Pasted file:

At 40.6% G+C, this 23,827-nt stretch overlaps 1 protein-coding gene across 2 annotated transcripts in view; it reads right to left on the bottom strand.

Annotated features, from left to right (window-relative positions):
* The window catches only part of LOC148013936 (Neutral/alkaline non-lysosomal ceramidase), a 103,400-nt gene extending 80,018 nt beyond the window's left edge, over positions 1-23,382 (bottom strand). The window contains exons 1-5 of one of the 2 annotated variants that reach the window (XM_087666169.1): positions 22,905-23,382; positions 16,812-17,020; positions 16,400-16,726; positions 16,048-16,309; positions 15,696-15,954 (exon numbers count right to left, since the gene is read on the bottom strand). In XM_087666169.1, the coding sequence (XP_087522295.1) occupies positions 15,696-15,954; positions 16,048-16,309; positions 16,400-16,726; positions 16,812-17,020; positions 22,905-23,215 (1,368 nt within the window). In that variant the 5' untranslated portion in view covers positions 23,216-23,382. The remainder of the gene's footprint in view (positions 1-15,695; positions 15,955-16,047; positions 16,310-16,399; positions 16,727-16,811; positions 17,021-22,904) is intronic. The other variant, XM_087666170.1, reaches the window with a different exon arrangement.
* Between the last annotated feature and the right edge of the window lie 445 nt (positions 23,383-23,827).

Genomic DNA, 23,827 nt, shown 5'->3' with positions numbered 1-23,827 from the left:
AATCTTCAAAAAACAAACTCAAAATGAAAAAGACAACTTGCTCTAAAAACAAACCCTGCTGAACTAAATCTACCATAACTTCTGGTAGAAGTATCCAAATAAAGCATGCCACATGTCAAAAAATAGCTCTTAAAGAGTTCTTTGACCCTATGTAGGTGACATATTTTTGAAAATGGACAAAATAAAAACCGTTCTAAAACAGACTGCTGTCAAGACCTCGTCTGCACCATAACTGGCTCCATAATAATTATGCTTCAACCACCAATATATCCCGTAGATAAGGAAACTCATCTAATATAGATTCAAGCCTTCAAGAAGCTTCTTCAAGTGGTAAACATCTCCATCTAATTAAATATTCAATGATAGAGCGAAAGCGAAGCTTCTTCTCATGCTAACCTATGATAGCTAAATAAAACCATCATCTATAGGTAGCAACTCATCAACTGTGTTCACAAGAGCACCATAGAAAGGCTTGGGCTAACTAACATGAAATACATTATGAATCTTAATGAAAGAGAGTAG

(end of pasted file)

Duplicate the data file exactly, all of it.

At 40.6% G+C, this 23,827-nt stretch overlaps 1 protein-coding gene across 2 annotated transcripts in view; it reads right to left on the bottom strand.

Annotated features, from left to right (window-relative positions):
* The window catches only part of LOC148013936 (Neutral/alkaline non-lysosomal ceramidase), a 103,400-nt gene extending 80,018 nt beyond the window's left edge, over positions 1-23,382 (bottom strand). The window contains exons 1-5 of one of the 2 annotated variants that reach the window (XM_087666169.1): positions 22,905-23,382; positions 16,812-17,020; positions 16,400-16,726; positions 16,048-16,309; positions 15,696-15,954 (exon numbers count right to left, since the gene is read on the bottom strand). In XM_087666169.1, the coding sequence (XP_087522295.1) occupies positions 15,696-15,954; positions 16,048-16,309; positions 16,400-16,726; positions 16,812-17,020; positions 22,905-23,215 (1,368 nt within the window). In that variant the 5' untranslated portion in view covers positions 23,216-23,382. The remainder of the gene's footprint in view (positions 1-15,695; positions 15,955-16,047; positions 16,310-16,399; positions 16,727-16,811; positions 17,021-22,904) is intronic. The other variant, XM_087666170.1, reaches the window with a different exon arrangement.
* Between the last annotated feature and the right edge of the window lie 445 nt (positions 23,383-23,827).

Genomic DNA, 23,827 nt, shown 5'->3' with positions numbered 1-23,827 from the left:
AATCTTCAAAAAACAAACTCAAAATGAAAAAGACAACTTGCTCTAAAAACAAACCCTGCTGAACTAAATCTACCATAACTTCTGGTAGAAGTATCCAAATAAAGCATGCCACATGTCAAAAAATAGCTCTTAAAGAGTTCTTTGACCCTATGTAGGTGACATATTTTTGAAAATGGACAAAATAAAAACCGTTCTAAAACAGACTGCTGTCAAGACCTCGTCTGCACCATAACTGGCTCCATAATAATTATGCTTCAACCACCAATATATCCCGTAGATAAGGAAACTCATCTAATATAGATTCAAGCCTTCAAGAAGCTTCTTCAAGTGGTAAACATCTCCATCTAATTAAATATTCAATGATAGAGCGAAAGCGAAGCTTCTTCTCATGCTAACCTATGATAGCTAAATAAAACCATCATCTATAGGTAGCAACTCATCAACTGTGTTCACAAGAGCACCATAGAAAGGCTTGGGCTAACTAACATGAAATACATTATGAATCTTAATGAAAGAGAGTAG